Pressure ulcers (also known as a pressure sores, decubitus ulcers or bedsores) are localized injuries to the skin or underlying tissue, or both. Pressure ulcers usually occur over a bony prominence and are caused by pressure, friction or shear forces(Arora M, 2016). Pressure ulcers are caused by a local breakdown of soft tissue as a result of compression between a bony prominence and an external surface (Grey Joseph et al, 2006). Pressure ulcers remain a major health problem affecting millions of adults in America more especially the aged with multiple commodities. Each year more than 2.5 million people around the United States develop pressure ulcers, and out of this number 60,0000 of those individuals die as a result of those injuries (Kruger et al., 2013). Concerns of pressure ulcers has been a canker from the time the term nursing was coined by Florence Nightingale. In 1859 Florence Nightingale wrote, If he has a bedsore, its generally not the fault of the disease, but of the nursing (Nightingale F, 1859). This statement clearly defines the degree at which pressure sores has a been a health concern till this modern-day nursing.
Pressure ulcers are amongst the indicators of nursing care quality and nurses play a vital role in prevention and responding to the onset of these ulcers (Khojastehfar et al., 2020). Pressure ulcers have been attributed to diseases that causes their victims to be bedridden. Due to the fact that they are immobile, they remain in a particular spot for an extended period of time putting pressure at bony prominences of their body. Other factors also include patients or people with conditions such as diabetes that causes delay in wound healing for patients that may require long hospital stays for treatment.
Nurses are being trained in school of the number one key method of preventing pressure ulcers and that is by turning patients every two hours. As we get on the field of work, it is been realized that there are other ways employed in the prevention of pressure ulcers that does not involve the traditional method of turning patients. We have realized that there are many new technologies that have been encouraged more in our hospitals and that is the use specialty or mechanical beds. Research has proven that there are considerable variability in techniques used by various nurses in turning patients thereby resulting in a confusing manner in offloading pressure from vulnerable body site(Woodhouse et al., 2019). Nurses have also overall resulted to abandoning the old fashion way of turning patients every two hours to rather rely on the sole operation of specialty bed. Constant or low pressure devices are example devices that made to reduce the magnitude of applied pressure by distributing body weight over a large area(Mcginnis & Stubbs, 2014). For this reason, many nurses including I are left to wonder which way is the most effective method in preventing pressure ulcers. The question many nurses ask is do turning patients every two hours prevent pressure ulcers more effectively than the specialty/mechanical beds. I have therefore developed a PICOT researchable question from this as; Do turning patients every two hours prevent pressure ulcers more effectively than the specialty/mechanical beds?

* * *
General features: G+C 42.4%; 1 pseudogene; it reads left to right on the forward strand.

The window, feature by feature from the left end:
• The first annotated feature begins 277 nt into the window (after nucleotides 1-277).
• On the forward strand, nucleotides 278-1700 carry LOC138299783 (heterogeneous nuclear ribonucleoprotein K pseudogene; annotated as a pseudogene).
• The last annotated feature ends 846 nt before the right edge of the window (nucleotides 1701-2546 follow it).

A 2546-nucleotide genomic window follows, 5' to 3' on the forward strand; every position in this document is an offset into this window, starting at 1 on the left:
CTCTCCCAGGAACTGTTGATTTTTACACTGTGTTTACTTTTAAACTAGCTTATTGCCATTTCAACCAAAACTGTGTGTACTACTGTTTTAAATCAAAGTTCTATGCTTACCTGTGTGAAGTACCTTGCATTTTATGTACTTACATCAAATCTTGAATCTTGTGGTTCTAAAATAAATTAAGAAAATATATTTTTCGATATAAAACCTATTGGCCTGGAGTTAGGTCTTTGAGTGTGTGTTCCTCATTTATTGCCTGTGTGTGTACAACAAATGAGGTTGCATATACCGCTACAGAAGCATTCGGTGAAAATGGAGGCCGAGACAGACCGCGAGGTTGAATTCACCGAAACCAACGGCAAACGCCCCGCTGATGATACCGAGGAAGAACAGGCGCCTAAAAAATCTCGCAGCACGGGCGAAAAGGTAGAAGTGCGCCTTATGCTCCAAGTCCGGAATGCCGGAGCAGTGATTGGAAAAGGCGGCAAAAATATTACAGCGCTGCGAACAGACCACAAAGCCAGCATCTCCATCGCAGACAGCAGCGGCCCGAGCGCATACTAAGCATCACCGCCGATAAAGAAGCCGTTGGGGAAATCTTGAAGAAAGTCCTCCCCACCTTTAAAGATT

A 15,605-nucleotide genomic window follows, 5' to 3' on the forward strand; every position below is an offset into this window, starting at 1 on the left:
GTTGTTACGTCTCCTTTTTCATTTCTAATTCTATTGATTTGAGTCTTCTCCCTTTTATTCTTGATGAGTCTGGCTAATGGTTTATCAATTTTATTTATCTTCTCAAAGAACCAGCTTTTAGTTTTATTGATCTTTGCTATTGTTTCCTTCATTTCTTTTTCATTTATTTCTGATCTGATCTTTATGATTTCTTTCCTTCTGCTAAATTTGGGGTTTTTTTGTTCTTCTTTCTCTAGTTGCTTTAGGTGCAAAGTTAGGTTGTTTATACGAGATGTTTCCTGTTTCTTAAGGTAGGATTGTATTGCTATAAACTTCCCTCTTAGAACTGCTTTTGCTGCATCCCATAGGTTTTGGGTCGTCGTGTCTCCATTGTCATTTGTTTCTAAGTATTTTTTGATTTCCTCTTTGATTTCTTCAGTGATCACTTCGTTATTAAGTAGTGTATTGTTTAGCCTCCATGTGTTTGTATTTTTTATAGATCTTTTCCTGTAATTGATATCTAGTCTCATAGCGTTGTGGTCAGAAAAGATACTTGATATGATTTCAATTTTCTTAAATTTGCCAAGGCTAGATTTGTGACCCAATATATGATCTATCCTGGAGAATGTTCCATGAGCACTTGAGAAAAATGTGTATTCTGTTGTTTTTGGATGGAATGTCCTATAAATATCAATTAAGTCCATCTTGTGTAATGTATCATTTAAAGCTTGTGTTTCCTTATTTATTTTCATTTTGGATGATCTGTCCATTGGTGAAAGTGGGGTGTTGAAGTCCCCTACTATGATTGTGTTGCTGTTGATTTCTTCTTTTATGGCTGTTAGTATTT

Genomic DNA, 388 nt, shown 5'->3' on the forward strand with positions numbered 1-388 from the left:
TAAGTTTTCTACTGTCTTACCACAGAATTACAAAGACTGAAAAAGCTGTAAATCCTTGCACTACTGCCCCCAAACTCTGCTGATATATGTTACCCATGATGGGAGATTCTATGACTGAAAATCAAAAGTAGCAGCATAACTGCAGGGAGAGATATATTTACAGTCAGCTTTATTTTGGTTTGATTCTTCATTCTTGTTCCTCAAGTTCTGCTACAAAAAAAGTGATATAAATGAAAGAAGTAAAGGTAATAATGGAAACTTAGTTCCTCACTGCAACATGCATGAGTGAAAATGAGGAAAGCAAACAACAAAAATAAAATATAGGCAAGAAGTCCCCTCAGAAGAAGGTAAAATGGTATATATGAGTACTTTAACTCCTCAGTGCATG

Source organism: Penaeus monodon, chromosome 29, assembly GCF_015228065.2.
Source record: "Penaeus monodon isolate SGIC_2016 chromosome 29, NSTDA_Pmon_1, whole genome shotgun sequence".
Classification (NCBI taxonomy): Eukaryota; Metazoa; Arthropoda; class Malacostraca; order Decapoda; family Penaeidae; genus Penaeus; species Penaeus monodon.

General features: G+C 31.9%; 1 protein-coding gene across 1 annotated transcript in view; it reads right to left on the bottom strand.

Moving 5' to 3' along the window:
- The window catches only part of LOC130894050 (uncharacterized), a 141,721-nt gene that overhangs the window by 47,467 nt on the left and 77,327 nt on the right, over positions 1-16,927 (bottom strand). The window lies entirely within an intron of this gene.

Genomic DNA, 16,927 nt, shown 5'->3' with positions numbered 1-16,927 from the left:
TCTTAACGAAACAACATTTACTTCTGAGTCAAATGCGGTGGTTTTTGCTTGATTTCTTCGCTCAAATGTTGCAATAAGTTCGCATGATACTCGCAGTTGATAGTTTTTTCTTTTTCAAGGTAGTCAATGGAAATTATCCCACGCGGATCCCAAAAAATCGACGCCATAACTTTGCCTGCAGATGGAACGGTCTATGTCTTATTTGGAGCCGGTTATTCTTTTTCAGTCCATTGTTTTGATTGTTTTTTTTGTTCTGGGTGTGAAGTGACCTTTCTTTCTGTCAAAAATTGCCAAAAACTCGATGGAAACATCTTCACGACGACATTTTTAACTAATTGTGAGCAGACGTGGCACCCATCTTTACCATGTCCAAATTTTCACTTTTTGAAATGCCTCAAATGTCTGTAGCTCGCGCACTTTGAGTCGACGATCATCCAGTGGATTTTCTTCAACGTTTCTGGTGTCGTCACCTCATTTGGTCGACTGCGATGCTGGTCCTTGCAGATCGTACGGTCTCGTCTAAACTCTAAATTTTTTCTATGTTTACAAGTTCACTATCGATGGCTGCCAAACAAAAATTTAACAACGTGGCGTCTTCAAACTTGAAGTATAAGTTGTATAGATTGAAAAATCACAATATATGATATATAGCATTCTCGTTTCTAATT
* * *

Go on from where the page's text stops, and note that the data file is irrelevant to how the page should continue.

In my PICOT question, I identified certain key words that influenced my idea on the research topic. I used words such as pressure ulcer prevention, repositioning, positioning, bed sores, specialty bed, early intervention, attitude, knowledge, practice, and many others.
The research database used in this work were the CINAHL Plus with Full Text, Medline with Full Text, Pubmed, Academic Search Complete and Cochrane Database of Systematic Reviews. I have developed certain principles to increase the rigor and effectiveness of database search by reading on recent published article. These new articles contain current trends in evidence practice and I particular ensure I read through the abstracts carefully with critical eye to make my own assessment.
Arora M, C. I. (2016). Cochrane Database of Systematic Reviews Electrical stimulation for treating pressure ulcers (Protocol). https://doi.org/10.1002/14651858.CD012196
Grey Joseph E, Harding Keith G, Enoch S. Pressure ulcers. BMJ. 2006;332:472.